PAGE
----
Triano began his coaching career in 1985 as an assistant at his alma mater Simon Fraser University in Burnaby, British Columbia. He took over the school's head coaching duties in 1988 and served in that capacity until 1995. In 1992-93, he also worked as an assistant coach on the Canadian men's national team and in 1993-94 he was the head coach of the Canadian men's junior national team.
During his collegiate playing career at Simon Fraser, Triano led his teams in scoring all four seasons and set 11 school records, including the career scoring mark of 2,616 points. He was also a member of the football team during his senior season. In 1981, he was drafted by the Los Angeles Lakers in the eighth round of the NBA Draft and by the Calgary Stampeders in the sixth round in the CFL Draft.
Following graduation, Triano played for the Canadian national team for 11 years (1978-88) and was team captain from 1981-88. He represented Canada as a player on three Olympic teams (1980, 1984 and 1988), serving as captain for the last two.
Triano also wore his country's colors internationally in the World University Games in 1979, 1981 and 1983 where he led the tournament in scoring and Canada to the gold medal, and in 1985 in Kobe, Japan where he carried the Canadian flag at the opening ceremonies.
Triano is a member of the Canadian Basketball, Canadian Olympic, Basketball British Columbia, Basketball Ontario, Simon Fraser Athletic and Niagara Falls Halls of Fame.
In April 2005, Triano was honored by the Raptors with the Coach Mac Award, given annually to a member of the Canadian basketball community who through exemplary character and effort, has made a major contribution to the sport of basketball while upholding the principles for which Coach Mac stood " honesty, integrity, competitiveness and a love of the game.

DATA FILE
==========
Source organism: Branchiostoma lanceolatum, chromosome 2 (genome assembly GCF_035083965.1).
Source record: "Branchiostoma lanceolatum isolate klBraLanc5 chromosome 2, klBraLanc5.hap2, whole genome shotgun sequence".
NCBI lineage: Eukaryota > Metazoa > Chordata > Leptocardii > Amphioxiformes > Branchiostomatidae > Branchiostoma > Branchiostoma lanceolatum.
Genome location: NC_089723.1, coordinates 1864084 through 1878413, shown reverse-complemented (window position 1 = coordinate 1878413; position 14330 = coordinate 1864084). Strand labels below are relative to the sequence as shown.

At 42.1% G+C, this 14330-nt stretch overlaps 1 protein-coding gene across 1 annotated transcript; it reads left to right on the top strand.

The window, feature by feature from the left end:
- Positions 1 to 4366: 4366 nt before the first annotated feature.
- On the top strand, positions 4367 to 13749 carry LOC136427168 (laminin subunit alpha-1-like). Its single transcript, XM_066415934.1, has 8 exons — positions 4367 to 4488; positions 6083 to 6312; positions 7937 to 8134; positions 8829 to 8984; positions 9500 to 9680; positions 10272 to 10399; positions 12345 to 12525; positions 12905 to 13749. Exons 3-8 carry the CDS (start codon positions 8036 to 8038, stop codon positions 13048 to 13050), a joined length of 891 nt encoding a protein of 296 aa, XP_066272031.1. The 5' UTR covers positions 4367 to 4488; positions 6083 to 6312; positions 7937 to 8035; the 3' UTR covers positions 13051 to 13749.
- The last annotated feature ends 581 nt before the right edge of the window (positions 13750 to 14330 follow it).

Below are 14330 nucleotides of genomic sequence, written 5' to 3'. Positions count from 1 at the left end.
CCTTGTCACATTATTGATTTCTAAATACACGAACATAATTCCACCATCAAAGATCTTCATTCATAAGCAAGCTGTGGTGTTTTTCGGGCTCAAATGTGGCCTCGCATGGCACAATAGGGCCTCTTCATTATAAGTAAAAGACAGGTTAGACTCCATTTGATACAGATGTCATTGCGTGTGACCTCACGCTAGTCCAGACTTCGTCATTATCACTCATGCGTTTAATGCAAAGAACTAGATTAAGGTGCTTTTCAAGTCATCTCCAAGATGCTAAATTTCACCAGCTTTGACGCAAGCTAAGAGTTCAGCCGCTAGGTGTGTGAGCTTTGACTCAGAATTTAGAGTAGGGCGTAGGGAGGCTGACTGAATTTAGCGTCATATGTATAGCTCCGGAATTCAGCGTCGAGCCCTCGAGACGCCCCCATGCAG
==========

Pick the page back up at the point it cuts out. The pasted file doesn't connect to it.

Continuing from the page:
Corbin completed in 2008-09 his fifth season as an assistant coach with the Utah Jazz. He has also shared coaching duties with assistant coach Scott Layden during the 2005-08 Rocky Mountain Revues.
He joined the Jazz after spending the 2003-04 season as manager of player development for the New York Knicks. Prior to his stint with the Knicks, he spent two seasons as a player mentor for the North Charleston Lowgators of the NBA Development League.
A versatile small forward, Corbin played for nine teams during a 16-year NBA career (1985-01), including three seasons with the Jazz from 1991-94, where he averaged 9.6 points and 6.2 rebounds in 233 games. Corbin appeared in a total of 1,050 games over the course of his career that included stints with San Antonio, Cleveland, Phoenix, Minnesota, Utah, Atlanta, Sacramento, Miami and Toronto.
Originally drafted by San Antonio in the second round (35th pick overall) of the 1985 NBA Draft, Corbin averaged 9.3 ppg. and 4.8 rpg., while connecting on 45.7 percent of his shots in 26.2 minutes per game for his career. He also appeared in 82 career playoff games and averaged 8.4 ppg. and 5.0 rpg.
Playing under legendary DePaul University coach Ray Meyer, Corbin averaged 11.5 ppg. during his four year career, including 15.8 ppg. his senior season. He played in 120 games for the Blue Demons and increased his scoring average and field goal and free throw percentage in each of his four seasons. He finished ranked seventh on DePaul's career scoring list and was a two-time honorable mention Associated Press All-America selection, as well as an All-NIT choice in 1983, and he participated in the 1984 U.S. Olympic Basketball Team Trials.
A Hall of Famer and one of the NBA's 50 Greatest Players of All-Time, Cowens completed his third season with the Detroit Pistons as an assistant coach in 2008-09. Prior to joining the Pistons he served as head coach and general manager for the expansion Chicago Sky in the WNBA in 2006.
Cowens coaching experience also includes six years as an NBA head coach. He served as a player/coach for the 1978-79 Boston Celtics and re-joined the NBA coaching ranks in 1997 with the Charlotte Hornets. Cowens led Charlotte to their only back-to-back 50-win seasons in his first two seasons and posted a 109-70 (.609) record with the Hornets from 1997-99. He was head coach of the Golden State Warriors for two seasons (2001-03). Overall, he has posted a 161-191 (.457) coaching record.